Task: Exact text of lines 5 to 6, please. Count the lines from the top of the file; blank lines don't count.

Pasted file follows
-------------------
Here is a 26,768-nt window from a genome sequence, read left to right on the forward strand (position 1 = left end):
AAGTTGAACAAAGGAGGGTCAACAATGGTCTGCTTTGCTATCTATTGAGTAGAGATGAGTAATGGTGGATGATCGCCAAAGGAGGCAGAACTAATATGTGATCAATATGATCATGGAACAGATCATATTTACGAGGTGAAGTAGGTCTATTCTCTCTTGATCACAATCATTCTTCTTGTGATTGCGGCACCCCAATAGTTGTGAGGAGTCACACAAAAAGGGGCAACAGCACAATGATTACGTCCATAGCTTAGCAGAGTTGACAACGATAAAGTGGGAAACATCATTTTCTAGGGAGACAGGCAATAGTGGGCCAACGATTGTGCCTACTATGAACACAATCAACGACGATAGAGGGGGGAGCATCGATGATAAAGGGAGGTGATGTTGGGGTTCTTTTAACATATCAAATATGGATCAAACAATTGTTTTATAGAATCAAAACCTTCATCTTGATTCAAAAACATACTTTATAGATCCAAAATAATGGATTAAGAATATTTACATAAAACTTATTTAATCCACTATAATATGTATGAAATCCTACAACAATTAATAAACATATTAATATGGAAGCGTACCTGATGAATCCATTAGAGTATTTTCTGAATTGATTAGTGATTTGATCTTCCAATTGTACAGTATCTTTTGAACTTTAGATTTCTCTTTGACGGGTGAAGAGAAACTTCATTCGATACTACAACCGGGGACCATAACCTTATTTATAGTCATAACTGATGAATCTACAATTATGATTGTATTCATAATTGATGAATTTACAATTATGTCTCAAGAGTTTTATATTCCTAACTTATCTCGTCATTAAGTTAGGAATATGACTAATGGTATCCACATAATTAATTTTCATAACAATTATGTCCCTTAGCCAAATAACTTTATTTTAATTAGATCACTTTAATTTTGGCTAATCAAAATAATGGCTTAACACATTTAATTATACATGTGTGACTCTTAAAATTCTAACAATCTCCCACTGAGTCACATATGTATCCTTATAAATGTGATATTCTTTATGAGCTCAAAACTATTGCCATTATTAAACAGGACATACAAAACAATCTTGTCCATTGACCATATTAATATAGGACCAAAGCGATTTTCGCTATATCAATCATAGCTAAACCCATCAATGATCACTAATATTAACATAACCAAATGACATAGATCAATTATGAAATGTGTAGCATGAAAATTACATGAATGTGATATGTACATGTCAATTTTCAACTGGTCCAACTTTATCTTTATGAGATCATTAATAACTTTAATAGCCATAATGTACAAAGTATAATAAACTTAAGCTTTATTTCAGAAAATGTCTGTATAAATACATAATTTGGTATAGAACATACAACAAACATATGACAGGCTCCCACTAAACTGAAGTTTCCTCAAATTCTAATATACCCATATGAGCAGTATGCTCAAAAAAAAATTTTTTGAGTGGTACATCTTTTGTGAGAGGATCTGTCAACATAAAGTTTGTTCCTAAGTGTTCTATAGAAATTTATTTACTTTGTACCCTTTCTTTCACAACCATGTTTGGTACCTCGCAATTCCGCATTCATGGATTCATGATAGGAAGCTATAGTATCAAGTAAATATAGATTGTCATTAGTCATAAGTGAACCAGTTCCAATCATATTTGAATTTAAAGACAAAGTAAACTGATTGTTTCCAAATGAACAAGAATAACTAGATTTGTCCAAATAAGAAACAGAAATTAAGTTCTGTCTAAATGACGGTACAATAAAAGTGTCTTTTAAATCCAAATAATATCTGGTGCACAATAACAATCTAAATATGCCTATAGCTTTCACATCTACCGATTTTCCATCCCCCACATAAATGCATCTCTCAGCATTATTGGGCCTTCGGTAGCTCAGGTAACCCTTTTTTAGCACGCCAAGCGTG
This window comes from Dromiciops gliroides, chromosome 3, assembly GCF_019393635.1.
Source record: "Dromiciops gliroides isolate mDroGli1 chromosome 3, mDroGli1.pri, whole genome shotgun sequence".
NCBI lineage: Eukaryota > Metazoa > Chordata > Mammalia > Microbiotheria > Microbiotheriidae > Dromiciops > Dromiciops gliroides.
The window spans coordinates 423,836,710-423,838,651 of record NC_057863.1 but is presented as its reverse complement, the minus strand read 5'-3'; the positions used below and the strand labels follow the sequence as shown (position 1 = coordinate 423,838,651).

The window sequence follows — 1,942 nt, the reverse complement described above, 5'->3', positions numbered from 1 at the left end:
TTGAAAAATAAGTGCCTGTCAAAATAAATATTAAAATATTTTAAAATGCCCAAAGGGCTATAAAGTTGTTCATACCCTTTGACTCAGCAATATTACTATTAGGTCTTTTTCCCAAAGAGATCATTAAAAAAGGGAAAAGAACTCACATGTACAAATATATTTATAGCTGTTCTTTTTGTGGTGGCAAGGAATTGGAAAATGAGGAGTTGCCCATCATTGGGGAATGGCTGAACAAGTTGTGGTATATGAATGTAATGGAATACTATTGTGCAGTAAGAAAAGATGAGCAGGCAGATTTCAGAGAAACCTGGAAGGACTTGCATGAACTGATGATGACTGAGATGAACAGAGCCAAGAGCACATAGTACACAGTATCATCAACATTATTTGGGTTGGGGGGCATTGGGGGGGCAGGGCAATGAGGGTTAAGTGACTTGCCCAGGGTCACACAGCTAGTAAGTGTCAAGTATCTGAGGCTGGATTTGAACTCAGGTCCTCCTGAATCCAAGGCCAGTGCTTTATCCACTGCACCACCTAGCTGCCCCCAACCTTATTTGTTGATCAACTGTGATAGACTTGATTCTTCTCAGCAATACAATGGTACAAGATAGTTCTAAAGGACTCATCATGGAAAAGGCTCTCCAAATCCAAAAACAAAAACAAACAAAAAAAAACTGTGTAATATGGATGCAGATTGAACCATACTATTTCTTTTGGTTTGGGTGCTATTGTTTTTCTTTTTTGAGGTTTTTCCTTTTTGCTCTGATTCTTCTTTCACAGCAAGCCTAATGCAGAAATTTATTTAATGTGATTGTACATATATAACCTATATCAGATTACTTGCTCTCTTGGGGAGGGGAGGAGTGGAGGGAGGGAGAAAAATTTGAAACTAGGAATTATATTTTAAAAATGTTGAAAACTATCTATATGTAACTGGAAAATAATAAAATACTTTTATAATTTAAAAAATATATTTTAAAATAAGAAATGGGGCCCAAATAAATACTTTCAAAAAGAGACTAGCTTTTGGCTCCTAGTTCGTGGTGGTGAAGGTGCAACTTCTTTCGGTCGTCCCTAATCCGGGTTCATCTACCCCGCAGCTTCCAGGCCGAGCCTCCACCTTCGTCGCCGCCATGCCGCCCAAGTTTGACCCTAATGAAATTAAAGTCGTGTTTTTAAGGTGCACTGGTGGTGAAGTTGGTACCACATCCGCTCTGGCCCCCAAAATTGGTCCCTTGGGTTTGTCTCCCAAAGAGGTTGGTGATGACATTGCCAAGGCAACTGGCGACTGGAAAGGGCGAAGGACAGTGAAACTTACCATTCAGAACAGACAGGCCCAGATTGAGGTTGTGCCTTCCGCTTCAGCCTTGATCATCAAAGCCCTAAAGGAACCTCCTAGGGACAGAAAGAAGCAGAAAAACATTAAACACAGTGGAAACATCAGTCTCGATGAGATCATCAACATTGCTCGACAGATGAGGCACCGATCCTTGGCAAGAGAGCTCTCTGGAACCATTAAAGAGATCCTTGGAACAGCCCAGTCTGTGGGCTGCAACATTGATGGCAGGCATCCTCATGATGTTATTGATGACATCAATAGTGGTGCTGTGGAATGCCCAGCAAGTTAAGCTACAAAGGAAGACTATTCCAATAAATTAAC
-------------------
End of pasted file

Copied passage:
NCBI lineage: Eukaryota > Metazoa > Chordata > Mammalia > Microbiotheria > Microbiotheriidae > Dromiciops > Dromiciops gliroides.
The window spans coordinates 423,836,710-423,838,651 of record NC_057863.1 but is presented as its reverse complement, the minus strand read 5'-3'; the positions used below and the strand labels follow the sequence as shown (position 1 = coordinate 423,838,651).